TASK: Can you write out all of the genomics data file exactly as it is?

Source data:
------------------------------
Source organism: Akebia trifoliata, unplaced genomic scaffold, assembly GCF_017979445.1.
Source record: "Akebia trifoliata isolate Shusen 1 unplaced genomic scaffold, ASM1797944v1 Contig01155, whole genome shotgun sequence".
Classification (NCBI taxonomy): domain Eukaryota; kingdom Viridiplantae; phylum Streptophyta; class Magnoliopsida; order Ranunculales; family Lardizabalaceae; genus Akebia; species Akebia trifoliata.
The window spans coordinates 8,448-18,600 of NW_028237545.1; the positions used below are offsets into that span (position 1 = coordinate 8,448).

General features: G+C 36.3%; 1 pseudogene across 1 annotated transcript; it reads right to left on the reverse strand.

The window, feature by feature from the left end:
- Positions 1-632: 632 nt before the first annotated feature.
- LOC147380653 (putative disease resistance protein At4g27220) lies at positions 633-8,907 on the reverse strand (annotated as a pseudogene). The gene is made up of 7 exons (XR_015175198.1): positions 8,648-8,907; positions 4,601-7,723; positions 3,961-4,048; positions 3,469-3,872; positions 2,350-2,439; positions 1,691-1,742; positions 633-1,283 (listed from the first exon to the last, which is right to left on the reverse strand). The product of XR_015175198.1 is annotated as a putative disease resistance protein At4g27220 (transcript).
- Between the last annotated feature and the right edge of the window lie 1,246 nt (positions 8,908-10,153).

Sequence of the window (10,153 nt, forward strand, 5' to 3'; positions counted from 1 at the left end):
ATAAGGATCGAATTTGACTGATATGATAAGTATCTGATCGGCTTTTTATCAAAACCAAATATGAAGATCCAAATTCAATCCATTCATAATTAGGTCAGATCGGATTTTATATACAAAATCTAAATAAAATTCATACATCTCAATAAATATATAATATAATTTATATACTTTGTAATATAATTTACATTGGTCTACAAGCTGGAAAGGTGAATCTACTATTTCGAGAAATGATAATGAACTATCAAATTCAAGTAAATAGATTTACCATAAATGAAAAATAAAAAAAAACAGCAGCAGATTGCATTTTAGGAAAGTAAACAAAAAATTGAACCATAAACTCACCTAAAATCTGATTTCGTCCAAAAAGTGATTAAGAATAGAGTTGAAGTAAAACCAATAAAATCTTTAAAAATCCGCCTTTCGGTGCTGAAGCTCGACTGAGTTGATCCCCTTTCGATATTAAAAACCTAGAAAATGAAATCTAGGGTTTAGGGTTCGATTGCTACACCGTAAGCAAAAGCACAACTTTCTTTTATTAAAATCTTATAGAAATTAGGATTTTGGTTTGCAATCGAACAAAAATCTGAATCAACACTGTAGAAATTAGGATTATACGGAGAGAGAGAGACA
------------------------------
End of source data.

Source organism: Akebia trifoliata, unplaced genomic scaffold, assembly GCF_017979445.1.
Source record: "Akebia trifoliata isolate Shusen 1 unplaced genomic scaffold, ASM1797944v1 Contig01155, whole genome shotgun sequence".
Classification (NCBI taxonomy): domain Eukaryota; kingdom Viridiplantae; phylum Streptophyta; class Magnoliopsida; order Ranunculales; family Lardizabalaceae; genus Akebia; species Akebia trifoliata.
The window spans coordinates 8,448-18,600 of NW_028237545.1; the positions used below are offsets into that span (position 1 = coordinate 8,448).

General features: G+C 36.3%; 1 pseudogene across 1 annotated transcript; it reads right to left on the reverse strand.

The window, feature by feature from the left end:
- Positions 1-632: 632 nt before the first annotated feature.
- LOC147380653 (putative disease resistance protein At4g27220) lies at positions 633-8,907 on the reverse strand (annotated as a pseudogene). The gene is made up of 7 exons (XR_015175198.1): positions 8,648-8,907; positions 4,601-7,723; positions 3,961-4,048; positions 3,469-3,872; positions 2,350-2,439; positions 1,691-1,742; positions 633-1,283 (listed from the first exon to the last, which is right to left on the reverse strand). The product of XR_015175198.1 is annotated as a putative disease resistance protein At4g27220 (transcript).
- Between the last annotated feature and the right edge of the window lie 1,246 nt (positions 8,908-10,153).

Sequence of the window (10,153 nt, forward strand, 5' to 3'; positions counted from 1 at the left end):
ATAAGGATCGAATTTGACTGATATGATAAGTATCTGATCGGCTTTTTATCAAAACCAAATATGAAGATCCAAATTCAATCCATTCATAATTAGGTCAGATCGGATTTTATATACAAAATCTAAATAAAATTCATACATCTCAATAAATATATAATATAATTTATATACTTTGTAATATAATTTACATTGGTCTACAAGCTGGAAAGGTGAATCTACTATTTCGAGAAATGATAATGAACTATCAAATTCAAGTAAATAGATTTACCATAAATGAAAAATAAAAAAAAACAGCAGCAGATTGCATTTTAGGAAAGTAAACAAAAAATTGAACCATAAACTCACCTAAAATCTGATTTCGTCCAAAAAGTGATTAAGAATAGAGTTGAAGTAAAACCAATAAAATCTTTAAAAATCCGCCTTTCGGTGCTGAAGCTCGACTGAGTTGATCCCCTTTCGATATTAAAAACCTAGAAAATGAAATCTAGGGTTTAGGGTTCGATTGCTACACCGTAAGCAAAAGCACAACTTTCTTTTATTAAAATCTTATAGAAATTAGGATTTTGGTTTGCAATCGAACAAAAATCTGAATCAACACTGTAGAAATTAGGATTATACGGAGAGAGAGAGACA